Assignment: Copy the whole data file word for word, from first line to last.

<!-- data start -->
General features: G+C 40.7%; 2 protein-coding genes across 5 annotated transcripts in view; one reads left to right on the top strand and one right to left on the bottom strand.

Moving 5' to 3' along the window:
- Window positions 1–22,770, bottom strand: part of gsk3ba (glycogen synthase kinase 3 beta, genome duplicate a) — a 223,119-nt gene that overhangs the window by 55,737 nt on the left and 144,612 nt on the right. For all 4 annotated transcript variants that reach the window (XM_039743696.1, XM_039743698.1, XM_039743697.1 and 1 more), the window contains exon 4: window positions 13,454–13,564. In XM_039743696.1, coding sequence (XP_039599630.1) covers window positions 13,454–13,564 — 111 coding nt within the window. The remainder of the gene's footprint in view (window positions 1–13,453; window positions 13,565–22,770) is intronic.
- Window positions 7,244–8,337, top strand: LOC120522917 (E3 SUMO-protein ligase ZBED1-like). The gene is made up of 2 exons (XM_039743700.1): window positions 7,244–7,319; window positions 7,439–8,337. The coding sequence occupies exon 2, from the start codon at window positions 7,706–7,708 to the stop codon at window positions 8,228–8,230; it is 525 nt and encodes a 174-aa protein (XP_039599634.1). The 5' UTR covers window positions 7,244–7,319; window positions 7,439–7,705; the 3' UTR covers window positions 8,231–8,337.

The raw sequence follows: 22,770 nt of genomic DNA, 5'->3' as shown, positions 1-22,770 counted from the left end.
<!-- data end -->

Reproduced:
General features: G+C 40.7%; 2 protein-coding genes across 5 annotated transcripts in view; one reads left to right on the top strand and one right to left on the bottom strand.

Moving 5' to 3' along the window:
- Window positions 1–22,770, bottom strand: part of gsk3ba (glycogen synthase kinase 3 beta, genome duplicate a) — a 223,119-nt gene that overhangs the window by 55,737 nt on the left and 144,612 nt on the right. For all 4 annotated transcript variants that reach the window (XM_039743696.1, XM_039743698.1, XM_039743697.1 and 1 more), the window contains exon 4: window positions 13,454–13,564. In XM_039743696.1, coding sequence (XP_039599630.1) covers window positions 13,454–13,564 — 111 coding nt within the window. The remainder of the gene's footprint in view (window positions 1–13,453; window positions 13,565–22,770) is intronic.
- Window positions 7,244–8,337, top strand: LOC120522917 (E3 SUMO-protein ligase ZBED1-like). The gene is made up of 2 exons (XM_039743700.1): window positions 7,244–7,319; window positions 7,439–8,337. The coding sequence occupies exon 2, from the start codon at window positions 7,706–7,708 to the stop codon at window positions 8,228–8,230; it is 525 nt and encodes a 174-aa protein (XP_039599634.1). The 5' UTR covers window positions 7,244–7,319; window positions 7,439–7,705; the 3' UTR covers window positions 8,231–8,337.

The raw sequence follows: 22,770 nt of genomic DNA, 5'->3' as shown, positions 1-22,770 counted from the left end.